I am definitely not an authority when it comes to liturgy, vestments or Latin, but everything seemed pretty good to me. Maybe it was awful for any experts who attended but I never wanted to hang my head in shame, which makes a change from my usual experience of non-traditional Catholic events. As a lay person who loves reverence, it got my approval.

There were some servers dressed in that white monk-style outfit that modern altar servers wear, but everyone else seemed to look lovely and traditional. 

Plenty of incense, traditional hymns (many of them in Latin), admittedly we didn’t pray the Rosary, which was a disappointment. 

It didn’t have the same ‘feel’ as the traditional Catholic events that I have attended, but that is to be expected. There could have been more kneeling on behalf of the lay people, I think, but that’s just my opinion and we were prompted to kneel and to be silent and so on. I went into Westminster Cathedral’s ‘Blessed Sacrament chapel’ today, but I didn’t notice that the Blessed Sacrament was exposed (because it was exposed above the tabernacle and this was the first time I had ever been to that part of the cathedral). I genuflected instead of kneeling but nobody jumped down my throat. When I noticed my mistake, I was sorry for it but we have to allow that sometimes people make genuine mistakes and not all behaviour that we disapprove of is done because people are lazy. Sometimes it’s done out of ignorance. I’m sure we can all cite many occasions when we didn’t know any better.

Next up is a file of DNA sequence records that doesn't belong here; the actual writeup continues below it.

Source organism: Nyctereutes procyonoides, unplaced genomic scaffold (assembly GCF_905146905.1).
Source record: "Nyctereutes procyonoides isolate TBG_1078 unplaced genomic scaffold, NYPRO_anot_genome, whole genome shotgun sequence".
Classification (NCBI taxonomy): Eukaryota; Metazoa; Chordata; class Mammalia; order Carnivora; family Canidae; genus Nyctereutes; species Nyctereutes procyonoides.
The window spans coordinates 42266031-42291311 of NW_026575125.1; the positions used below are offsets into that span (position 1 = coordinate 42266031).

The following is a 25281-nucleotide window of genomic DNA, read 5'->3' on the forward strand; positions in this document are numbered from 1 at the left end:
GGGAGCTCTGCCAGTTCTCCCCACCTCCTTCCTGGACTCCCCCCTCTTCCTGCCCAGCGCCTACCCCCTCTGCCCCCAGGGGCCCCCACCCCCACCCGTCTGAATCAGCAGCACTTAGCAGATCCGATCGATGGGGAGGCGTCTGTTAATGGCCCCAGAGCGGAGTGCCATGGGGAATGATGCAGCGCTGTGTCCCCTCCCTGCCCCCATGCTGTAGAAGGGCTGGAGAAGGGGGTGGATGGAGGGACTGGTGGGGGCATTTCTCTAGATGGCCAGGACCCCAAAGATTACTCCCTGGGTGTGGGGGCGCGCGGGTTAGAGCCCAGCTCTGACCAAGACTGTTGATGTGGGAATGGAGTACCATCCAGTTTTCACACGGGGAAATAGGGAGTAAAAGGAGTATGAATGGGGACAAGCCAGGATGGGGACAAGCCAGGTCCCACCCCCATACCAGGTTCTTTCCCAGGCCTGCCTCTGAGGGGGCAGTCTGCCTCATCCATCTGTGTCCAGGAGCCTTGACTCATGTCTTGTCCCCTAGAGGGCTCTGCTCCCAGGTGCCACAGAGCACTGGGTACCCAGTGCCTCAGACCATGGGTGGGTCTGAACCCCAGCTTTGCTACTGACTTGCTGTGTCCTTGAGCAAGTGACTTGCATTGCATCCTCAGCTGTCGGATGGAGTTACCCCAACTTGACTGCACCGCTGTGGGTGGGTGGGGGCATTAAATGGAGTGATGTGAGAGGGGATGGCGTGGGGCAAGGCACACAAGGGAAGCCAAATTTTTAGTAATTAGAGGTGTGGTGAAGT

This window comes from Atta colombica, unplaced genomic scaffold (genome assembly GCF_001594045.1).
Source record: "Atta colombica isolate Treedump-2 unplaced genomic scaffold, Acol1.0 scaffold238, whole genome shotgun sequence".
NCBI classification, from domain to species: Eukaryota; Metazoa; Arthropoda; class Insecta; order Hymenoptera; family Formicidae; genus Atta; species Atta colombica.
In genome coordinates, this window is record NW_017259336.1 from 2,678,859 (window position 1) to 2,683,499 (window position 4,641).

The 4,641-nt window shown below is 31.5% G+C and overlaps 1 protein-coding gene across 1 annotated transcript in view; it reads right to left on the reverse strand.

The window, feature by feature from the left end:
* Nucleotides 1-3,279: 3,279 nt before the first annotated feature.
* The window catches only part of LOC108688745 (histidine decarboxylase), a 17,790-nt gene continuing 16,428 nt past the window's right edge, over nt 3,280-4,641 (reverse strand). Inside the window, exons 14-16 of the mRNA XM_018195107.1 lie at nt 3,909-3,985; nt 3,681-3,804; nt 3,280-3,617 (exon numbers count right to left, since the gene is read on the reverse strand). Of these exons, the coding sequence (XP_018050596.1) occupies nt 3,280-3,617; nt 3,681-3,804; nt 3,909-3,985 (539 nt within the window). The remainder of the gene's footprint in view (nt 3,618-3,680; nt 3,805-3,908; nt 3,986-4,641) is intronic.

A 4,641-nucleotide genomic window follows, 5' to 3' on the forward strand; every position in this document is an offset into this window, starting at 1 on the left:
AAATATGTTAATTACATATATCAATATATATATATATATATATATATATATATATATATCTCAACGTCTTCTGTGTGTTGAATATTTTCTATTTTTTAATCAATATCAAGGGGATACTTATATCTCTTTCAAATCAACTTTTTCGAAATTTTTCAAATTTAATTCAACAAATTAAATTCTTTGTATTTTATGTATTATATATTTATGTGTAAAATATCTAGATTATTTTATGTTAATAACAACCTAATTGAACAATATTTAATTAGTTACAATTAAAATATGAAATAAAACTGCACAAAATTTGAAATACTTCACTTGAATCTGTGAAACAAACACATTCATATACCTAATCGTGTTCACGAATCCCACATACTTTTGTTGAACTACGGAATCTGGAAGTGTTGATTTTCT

I would never ordinarily choose to do anything at Farm Street but yesterday was a rare exception. I was half-expecting heresy 101, but it wasn’t at all. There was some sort of sermon/talk thing at the beginning in the church, where the priest was going on about the usual, “God is so merciful and loving blah blah blah…we’re here to witness to His love”. Nothing about judgment and reparation and all that. Far too serious! Again, I expect that.